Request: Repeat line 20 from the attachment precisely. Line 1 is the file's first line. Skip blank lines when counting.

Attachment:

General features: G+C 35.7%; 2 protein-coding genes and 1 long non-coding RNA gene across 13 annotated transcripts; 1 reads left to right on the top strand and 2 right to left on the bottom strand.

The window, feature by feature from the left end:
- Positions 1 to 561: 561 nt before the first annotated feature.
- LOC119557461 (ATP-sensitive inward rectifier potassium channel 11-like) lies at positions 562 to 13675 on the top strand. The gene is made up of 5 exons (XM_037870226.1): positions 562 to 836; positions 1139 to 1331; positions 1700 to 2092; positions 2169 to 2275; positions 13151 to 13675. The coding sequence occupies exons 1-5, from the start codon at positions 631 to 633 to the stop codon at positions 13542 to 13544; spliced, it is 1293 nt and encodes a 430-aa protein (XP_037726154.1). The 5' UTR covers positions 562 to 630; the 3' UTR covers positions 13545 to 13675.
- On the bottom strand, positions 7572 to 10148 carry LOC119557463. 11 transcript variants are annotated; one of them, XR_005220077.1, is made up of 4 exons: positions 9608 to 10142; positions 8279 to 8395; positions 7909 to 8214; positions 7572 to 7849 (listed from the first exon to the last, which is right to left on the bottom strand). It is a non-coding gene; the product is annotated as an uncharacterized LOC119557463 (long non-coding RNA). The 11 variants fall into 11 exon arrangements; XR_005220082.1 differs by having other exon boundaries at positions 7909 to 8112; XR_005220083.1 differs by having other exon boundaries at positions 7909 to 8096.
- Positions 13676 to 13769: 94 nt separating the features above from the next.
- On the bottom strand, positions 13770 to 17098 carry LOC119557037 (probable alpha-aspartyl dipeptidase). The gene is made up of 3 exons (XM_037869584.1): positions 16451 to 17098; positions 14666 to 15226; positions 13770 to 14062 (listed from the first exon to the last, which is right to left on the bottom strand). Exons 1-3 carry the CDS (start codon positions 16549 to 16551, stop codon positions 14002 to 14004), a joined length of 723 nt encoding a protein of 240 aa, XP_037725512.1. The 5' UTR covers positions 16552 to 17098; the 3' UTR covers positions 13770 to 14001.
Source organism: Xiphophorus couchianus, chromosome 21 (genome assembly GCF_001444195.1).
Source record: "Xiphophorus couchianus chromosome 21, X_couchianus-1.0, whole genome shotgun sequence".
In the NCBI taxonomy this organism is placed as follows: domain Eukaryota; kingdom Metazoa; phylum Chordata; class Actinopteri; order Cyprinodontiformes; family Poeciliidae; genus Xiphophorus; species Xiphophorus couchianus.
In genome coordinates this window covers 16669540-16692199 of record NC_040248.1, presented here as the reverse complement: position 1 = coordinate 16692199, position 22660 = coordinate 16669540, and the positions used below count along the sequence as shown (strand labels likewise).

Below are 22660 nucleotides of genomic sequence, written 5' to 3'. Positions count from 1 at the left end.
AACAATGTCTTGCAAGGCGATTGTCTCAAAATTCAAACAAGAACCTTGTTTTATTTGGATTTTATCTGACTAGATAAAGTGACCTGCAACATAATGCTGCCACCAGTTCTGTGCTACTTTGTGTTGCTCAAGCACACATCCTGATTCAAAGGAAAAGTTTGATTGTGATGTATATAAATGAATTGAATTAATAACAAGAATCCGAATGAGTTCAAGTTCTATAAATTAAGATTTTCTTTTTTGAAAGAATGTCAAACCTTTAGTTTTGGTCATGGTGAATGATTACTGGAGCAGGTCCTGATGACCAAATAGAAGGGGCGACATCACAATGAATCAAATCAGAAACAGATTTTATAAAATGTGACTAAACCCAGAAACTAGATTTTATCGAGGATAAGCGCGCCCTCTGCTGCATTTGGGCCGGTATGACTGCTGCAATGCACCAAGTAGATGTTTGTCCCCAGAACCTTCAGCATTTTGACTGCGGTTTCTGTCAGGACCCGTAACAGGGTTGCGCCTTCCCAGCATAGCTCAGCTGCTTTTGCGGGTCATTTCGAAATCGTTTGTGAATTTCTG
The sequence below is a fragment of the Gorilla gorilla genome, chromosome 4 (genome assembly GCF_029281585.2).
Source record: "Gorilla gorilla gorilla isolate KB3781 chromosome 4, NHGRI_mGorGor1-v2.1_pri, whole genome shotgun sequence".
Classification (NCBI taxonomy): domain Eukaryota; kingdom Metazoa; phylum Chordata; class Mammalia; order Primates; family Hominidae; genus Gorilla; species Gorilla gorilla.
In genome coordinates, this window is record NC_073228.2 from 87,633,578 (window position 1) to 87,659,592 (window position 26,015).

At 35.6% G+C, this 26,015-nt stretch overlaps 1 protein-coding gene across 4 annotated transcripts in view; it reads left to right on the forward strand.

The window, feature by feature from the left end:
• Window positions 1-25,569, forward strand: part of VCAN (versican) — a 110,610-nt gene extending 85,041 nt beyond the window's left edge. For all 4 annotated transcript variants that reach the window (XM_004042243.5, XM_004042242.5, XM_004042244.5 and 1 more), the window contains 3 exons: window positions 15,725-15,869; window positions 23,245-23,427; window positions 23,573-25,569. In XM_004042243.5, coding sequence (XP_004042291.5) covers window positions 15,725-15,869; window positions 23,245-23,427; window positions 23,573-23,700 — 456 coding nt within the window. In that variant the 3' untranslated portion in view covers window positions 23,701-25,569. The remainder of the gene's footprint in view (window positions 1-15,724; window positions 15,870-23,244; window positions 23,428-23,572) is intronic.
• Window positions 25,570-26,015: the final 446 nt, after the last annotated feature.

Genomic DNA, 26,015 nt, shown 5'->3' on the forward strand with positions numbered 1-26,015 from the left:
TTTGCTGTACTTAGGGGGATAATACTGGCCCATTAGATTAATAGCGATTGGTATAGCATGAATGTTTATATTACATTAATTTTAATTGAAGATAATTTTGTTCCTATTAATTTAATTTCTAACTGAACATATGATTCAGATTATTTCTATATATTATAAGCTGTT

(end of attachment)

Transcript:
• Window positions 1-25,569, forward strand: part of VCAN (versican) — a 110,610-nt gene extending 85,041 nt beyond the window's left edge. For all 4 annotated transcript variants that reach the window (XM_004042243.5, XM_004042242.5, XM_004042244.5 and 1 more), the window contains 3 exons: window positions 15,725-15,869; window positions 23,245-23,427; window positions 23,573-25,569. In XM_004042243.5, coding sequence (XP_004042291.5) covers window positions 15,725-15,869; window positions 23,245-23,427; window positions 23,573-23,700 — 456 coding nt within the window. In that variant the 3' untranslated portion in view covers window positions 23,701-25,569. The remainder of the gene's footprint in view (window positions 1-15,724; window positions 15,870-23,244; window positions 23,428-23,572) is intronic.